The Philippines has a total population of 108 million, of whom 73 million are active SM users [3,18]. In the current study, Facebook was the most used SM application used by adolescents. In 2020, Facebook had approximately of 2.4 billion monthly users worldwide, thus making it the most popular SM application [3]. In the Philippines, Facebook is currently the most popular SM application, with at least 70 million users, and most SM users use cellphones to access SM; this trend was also found in a study conducted among Filipino adolescents [18]. The Philippines have had the longest average daily time of SM use for 4 consecutive years, which reached 4 hours in 2020 [3]. This finding is in line with the current study, which recorded an average of almost 5 hours of SM use. Most respondents used SM to watch videos (n=121) and for communication (n=106). Watching videos and communication were also the top 2 purposes of using SM in an earlier study [18].
Filipinos have been observed to value camaraderie and find it natural to be friendly to others, for which reason they place considerable importance on interpersonal relationships [11]. The importance placed on friendship may be interpreted as reflecting a high level of empathy among Filipino adolescents. The existence of cyberbullying and cybervictimization was evident according to the findings of the study. Even with the increase in cyberbullying in the Philippines, some undocumented cases may exist due to victims’ fear of their situation being publicized. Some schools also tend to under-report cyberbullying due to fears of tarnishing the school’s reputation [19].
Demographic characteristics are believed to possibly influence empathy, cyberbullying, and cybervictimization. A significant relationship was found between empathy and gender in the current study, with female adolescents scoring higher for empathy than male adolescents. This may result from gender expectations in Filipino culture between the two genders. Female adolescents are expected to help their mothers with chores and to take care of their siblings, which fosters nurturing characteristics and helps them to understand different emotions. In contrast, male adolescents are trained to be logical and independent, and to keep their emotions to themselves [20]. This may explain why the female participants in this study had a higher degree of empathy than the male participants. However, no significant relationship was found between cyberbullying or cybervictimization and gender, similar to another study conducted in the Philippines [21]. These results show that when considering factors influencing empathy, other demographic characteristics such as age, educational level, and economic level must also be considered, as well as gender. Thus, further research is needed to predict the variables that affect Filipino adolescents’ empathy regarding cyberbullying and cybervictimization.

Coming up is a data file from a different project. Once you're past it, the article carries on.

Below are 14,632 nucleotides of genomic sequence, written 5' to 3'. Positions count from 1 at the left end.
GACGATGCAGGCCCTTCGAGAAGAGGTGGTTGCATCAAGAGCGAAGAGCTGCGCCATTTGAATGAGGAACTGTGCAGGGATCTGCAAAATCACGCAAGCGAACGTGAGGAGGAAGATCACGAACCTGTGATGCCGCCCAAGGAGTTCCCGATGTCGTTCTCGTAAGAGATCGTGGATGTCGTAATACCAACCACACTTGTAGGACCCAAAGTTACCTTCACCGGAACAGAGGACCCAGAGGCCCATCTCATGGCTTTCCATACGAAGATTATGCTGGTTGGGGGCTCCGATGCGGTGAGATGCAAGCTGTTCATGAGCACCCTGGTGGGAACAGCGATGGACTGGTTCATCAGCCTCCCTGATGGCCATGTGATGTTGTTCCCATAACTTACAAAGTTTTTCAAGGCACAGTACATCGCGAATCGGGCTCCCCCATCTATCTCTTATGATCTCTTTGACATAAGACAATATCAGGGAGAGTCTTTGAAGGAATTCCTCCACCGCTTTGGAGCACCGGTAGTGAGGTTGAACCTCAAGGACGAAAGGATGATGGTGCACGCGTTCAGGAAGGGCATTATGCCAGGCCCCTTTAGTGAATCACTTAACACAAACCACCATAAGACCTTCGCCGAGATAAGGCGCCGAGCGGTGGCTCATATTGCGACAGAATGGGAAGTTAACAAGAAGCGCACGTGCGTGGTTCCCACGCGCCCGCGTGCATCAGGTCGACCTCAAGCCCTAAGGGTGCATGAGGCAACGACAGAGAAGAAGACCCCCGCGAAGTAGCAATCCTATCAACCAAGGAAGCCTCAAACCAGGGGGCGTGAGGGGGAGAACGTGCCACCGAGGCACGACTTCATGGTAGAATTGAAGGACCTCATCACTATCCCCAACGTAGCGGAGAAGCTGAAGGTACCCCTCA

The current study established a significant relationship between age and empathy. Another study also reported a similar result, and this relationship reflects the development of empathy, which grows with age until it reaches full development in adolescence [22]. However, some studies have reported a decrease in cognitive empathy and an increase in affective empathy in the elderly. A decrease in cognitive empathy may be related to reduced activity in brain areas associated with cognitive function [23].
No significant relationship was found between age and cybervictimization or cyberbullying in this study. This finding is similar to a study conducted among Filipino university students, where it was found that cyberbullying and cybervictimization experiences of students were not significantly related to their age [24].